Variable aperture lenses are generally scoffed at by anyone who has been shooting for a few years, myself included. That said, collectively variable aperture lenses probably make up a vast number of sales for lens manufacturers. They aren’t necessarily bad lenses, but it can be tricky to select the quality from the lousy. So how does Sigma’s second lens that carries its new design, the 17-70mm f/2.8-4 lens, fare? Actually, really well.
The very first lens I ever owned was a Sigma 28-70mm f/2.8-4 (seen below next to the 17-70mm), a lens that's not even in production anymore. It was cheap, light, small, opened up to f/2.8 and it worked well for me for years until I was making enough money to invest in better glass. What it wasn’t was super sharp or “high performance” in really any category. But that didn’t matter. It was what I wanted and it worked really well for years. When I saw the new version of the 17-70mm come onto the market, it evoked a lot of sentimental feelings. If I was again back in my past looking at lenses, I would no doubt have my eyes on this lens. But with those sentimental thoughts were also memories where performance was just about at par. Nothing special. Average. In the my mindset of years ago, this wouldn’t have been a big deal. But where I am now, I expect more out of a lens. Because of those expectations, I was pretty sure that I wasn’t going to be as happy with the new 17-70mm as I once was with my original 28-70mm. Times change, and I’m not the photographer I once was. I have grown to expect more. I did not expect this lens to deliver to that grown expectation.
But I have to say, I was pretty happy with how this lens performed.
I’m sure many of you are crying foul to my apparent Sigma fanboyism, and I’m not going to say I don’t really love Sigma right now (that would be an outright lie). I will say that when you take a look at the image results from my tests you will be hard pressed to not take my side on this one. The 17-70mm really performed well, especially given expectations and other similar lenses and price point. It will only set you back $500.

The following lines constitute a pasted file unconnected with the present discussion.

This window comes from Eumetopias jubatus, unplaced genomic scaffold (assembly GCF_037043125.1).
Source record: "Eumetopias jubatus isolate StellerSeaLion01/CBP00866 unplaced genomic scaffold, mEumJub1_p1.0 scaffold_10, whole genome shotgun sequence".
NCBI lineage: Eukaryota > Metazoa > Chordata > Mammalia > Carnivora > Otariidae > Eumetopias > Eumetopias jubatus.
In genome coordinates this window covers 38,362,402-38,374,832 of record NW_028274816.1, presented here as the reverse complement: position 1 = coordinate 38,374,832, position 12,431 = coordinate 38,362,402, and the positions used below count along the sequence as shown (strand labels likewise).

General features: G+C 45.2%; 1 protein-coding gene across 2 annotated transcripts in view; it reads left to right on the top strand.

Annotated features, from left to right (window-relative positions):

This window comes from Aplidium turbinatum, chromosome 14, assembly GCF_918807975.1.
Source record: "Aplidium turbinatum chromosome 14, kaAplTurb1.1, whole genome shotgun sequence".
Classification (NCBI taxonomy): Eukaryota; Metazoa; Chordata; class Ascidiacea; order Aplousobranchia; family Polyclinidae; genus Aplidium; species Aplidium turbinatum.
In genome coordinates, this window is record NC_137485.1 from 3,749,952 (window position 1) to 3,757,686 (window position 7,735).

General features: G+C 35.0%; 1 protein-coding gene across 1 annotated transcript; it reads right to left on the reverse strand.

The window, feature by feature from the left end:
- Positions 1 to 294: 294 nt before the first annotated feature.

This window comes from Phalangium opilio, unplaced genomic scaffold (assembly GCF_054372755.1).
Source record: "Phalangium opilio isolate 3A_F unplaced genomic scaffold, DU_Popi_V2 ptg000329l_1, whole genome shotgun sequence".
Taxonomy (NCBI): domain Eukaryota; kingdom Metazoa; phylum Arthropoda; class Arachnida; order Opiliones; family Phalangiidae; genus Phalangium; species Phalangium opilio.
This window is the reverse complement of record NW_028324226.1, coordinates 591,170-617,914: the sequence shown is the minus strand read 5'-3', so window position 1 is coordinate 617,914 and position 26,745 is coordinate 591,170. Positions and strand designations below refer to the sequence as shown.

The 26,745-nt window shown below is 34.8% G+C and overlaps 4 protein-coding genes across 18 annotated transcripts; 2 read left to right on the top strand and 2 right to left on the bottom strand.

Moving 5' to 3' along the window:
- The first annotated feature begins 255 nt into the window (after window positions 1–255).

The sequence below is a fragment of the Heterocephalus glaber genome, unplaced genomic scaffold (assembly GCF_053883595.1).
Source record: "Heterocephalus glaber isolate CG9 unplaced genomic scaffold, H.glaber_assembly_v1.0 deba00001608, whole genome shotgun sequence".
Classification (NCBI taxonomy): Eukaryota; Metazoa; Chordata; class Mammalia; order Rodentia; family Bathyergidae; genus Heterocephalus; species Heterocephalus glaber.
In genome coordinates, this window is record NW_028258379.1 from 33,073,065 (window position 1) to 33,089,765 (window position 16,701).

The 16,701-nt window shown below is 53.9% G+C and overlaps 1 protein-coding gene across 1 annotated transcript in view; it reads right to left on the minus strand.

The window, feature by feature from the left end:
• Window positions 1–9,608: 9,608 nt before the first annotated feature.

Let’s start with sharpness. As expected, wide at 17mm it wasn’t the sharpest at f/2.8. It’s not blurry by any means, but it’s not dazzlingly sharp either. On a 10 scale, I would rate it about a 5. But as we crept up between f/4 and f/10, this lens was quite satisfyingly sharp, and 8 or 9 on my 10 scale. Through f/22 it was way more than acceptable. Though at f/22 you will see blurring similar to what is seen at f/2.8, at the surrounding stops it still performed great, about 6 or 7 on my scale. You can judge for yourself in the samples below. In order left to right: f/2.8, 5.6, 8, 11, 16, and 22.
When we zoom in to 70mm, sharpness looks to improve in a regular fashion as the aperture closes. At f/4 (widest at this focal length) it’s not quite as sharp as it was wide at 17mm at the same aperture, but it’s acceptable. As we close down the aperture, the image continues to get sharper. It’s bang-on sharp past f/10 and keeps getting better.
Honestly, I wish the sharpness was more consistent but when it’s sharp, it’s really sharp. I know that in many situations, I’ll be as wide open as the lens can go and that’s unfortunately not where this lines shines. However if you’re traveling a lot (which is common for those who buy lenses like the 17-70mm) you will likely be closed down most of the time for landscape shots. In those cases, this lens will shine.
Again, judge for yourself from the sample below. In order left to right: